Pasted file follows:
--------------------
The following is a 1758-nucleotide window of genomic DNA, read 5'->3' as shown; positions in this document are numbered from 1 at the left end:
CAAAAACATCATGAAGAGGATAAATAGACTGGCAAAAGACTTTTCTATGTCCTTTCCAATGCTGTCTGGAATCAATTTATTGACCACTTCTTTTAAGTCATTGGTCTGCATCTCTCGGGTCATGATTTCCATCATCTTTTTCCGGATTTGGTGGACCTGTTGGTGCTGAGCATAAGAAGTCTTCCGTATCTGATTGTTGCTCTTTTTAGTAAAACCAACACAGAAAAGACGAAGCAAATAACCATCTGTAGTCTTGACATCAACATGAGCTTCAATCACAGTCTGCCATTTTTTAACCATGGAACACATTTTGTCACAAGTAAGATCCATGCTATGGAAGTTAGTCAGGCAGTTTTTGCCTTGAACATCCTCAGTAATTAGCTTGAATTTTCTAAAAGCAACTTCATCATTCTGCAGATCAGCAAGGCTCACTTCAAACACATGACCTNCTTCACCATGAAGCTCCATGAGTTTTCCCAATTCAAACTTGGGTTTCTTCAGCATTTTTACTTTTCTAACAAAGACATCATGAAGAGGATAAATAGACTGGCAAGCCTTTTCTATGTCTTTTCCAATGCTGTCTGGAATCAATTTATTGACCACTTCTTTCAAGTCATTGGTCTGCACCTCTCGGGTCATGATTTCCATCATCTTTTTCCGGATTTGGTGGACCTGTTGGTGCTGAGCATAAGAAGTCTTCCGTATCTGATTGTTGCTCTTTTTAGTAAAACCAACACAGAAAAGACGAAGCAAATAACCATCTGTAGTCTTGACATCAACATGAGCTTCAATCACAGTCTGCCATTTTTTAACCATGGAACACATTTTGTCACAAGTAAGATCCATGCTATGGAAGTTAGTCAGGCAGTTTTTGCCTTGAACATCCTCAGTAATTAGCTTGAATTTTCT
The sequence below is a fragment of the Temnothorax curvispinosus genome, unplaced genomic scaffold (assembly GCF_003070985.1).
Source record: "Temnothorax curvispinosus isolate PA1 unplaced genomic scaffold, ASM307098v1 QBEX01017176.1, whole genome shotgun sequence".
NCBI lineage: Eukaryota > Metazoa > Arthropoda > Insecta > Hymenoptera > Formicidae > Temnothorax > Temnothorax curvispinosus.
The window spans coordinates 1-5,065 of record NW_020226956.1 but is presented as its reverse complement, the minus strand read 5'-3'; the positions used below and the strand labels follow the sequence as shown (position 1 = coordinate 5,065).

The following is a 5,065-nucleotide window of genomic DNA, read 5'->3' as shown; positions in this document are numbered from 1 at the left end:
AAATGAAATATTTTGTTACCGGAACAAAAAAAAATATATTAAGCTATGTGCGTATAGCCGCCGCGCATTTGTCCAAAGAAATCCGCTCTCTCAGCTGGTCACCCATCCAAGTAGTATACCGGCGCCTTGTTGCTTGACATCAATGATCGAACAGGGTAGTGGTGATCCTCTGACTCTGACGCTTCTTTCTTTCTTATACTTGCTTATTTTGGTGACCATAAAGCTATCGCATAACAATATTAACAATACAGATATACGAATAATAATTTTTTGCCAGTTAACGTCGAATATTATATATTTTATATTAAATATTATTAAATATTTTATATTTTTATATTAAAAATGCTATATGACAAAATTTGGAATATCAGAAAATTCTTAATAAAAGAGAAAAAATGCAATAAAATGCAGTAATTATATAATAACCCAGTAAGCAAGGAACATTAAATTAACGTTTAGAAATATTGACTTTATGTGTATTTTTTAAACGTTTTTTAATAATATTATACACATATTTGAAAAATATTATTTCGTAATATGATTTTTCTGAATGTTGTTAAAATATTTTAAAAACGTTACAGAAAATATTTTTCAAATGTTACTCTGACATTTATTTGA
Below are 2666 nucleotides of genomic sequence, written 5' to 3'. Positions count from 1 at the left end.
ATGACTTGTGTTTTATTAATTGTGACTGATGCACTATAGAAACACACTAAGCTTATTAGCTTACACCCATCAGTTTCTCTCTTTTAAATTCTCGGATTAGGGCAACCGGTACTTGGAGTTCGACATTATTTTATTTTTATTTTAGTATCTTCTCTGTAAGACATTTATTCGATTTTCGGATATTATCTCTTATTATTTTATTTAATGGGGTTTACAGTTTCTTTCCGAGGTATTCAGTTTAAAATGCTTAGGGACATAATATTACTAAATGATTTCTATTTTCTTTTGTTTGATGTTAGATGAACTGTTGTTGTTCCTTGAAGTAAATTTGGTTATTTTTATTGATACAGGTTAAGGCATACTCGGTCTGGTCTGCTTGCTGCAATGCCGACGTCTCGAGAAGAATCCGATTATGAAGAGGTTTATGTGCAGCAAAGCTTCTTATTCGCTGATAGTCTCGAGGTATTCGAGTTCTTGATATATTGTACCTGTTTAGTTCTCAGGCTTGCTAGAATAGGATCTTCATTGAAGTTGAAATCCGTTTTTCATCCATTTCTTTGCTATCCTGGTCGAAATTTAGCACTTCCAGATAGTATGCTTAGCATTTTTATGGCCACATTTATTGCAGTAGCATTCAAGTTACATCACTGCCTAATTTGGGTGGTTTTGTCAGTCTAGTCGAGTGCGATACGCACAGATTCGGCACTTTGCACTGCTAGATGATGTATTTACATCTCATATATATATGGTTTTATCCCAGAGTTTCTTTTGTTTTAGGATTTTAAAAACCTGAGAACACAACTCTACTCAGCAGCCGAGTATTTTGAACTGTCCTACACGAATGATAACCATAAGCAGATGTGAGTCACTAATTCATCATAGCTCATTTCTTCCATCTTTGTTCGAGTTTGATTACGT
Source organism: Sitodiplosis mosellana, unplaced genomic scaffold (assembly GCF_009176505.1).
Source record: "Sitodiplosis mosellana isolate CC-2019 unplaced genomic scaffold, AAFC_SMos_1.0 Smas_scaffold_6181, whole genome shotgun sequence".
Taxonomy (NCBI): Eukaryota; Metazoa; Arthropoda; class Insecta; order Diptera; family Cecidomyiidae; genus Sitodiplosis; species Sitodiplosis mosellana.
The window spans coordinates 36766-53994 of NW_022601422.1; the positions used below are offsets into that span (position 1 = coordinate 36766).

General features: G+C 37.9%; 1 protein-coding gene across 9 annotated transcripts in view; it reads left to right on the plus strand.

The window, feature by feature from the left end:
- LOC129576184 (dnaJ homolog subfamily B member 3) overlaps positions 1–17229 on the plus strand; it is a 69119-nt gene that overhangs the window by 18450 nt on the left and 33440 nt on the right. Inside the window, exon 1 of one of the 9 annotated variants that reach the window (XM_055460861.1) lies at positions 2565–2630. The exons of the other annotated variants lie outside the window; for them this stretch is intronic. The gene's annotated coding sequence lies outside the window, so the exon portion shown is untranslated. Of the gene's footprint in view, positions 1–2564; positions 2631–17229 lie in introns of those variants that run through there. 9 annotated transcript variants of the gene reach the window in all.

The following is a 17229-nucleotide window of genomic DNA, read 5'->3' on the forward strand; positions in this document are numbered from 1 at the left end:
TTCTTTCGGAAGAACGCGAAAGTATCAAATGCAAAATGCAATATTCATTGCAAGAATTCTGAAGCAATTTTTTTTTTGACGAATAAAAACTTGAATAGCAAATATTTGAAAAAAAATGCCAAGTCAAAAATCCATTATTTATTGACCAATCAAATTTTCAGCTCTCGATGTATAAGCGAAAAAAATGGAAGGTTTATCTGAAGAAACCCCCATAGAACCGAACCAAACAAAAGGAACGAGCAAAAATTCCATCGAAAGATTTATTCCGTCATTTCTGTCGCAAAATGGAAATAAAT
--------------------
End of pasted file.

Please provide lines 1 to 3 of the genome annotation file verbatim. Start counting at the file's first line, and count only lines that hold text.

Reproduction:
The following is a 1758-nucleotide window of genomic DNA, read 5'->3' as shown; positions in this document are numbered from 1 at the left end:
CAAAAACATCATGAAGAGGATAAATAGACTGGCAAAAGACTTTTCTATGTCCTTTCCAATGCTGTCTGGAATCAATTTATTGACCACTTCTTTTAAGTCATTGGTCTGCATCTCTCGGGTCATGATTTCCATCATCTTTTTCCGGATTTGGTGGACCTGTTGGTGCTGAGCATAAGAAGTCTTCCGTATCTGATTGTTGCTCTTTTTAGTAAAACCAACACAGAAAAGACGAAGCAAATAACCATCTGTAGTCTTGACATCAACATGAGCTTCAATCACAGTCTGCCATTTTTTAACCATGGAACACATTTTGTCACAAGTAAGATCCATGCTATGGAAGTTAGTCAGGCAGTTTTTGCCTTGAACATCCTCAGTAATTAGCTTGAATTTTCTAAAAGCAACTTCATCATTCTGCAGATCAGCAAGGCTCACTTCAAACACATGACCTNCTTCACCATGAAGCTCCATGAGTTTTCCCAATTCAAACTTGGGTTTCTTCAGCATTTTTACTTTTCTAACAAAGACATCATGAAGAGGATAAATAGACTGGCAAGCCTTTTCTATGTCTTTTCCAATGCTGTCTGGAATCAATTTATTGACCACTTCTTTCAAGTCATTGGTCTGCACCTCTCGGGTCATGATTTCCATCATCTTTTTCCGGATTTGGTGGACCTGTTGGTGCTGAGCATAAGAAGTCTTCCGTATCTGATTGTTGCTCTTTTTAGTAAAACCAACACAGAAAAGACGAAGCAAATAACCATCTGTAGTCTTGACATCAACATGAGCTTCAATCACAGTCTGCCATTTTTTAACCATGGAACACATTTTGTCACAAGTAAGATCCATGCTATGGAAGTTAGTCAGGCAGTTTTTGCCTTGAACATCCTCAGTAATTAGCTTGAATTTTCT
The sequence below is a fragment of the Temnothorax curvispinosus genome, unplaced genomic scaffold (assembly GCF_003070985.1).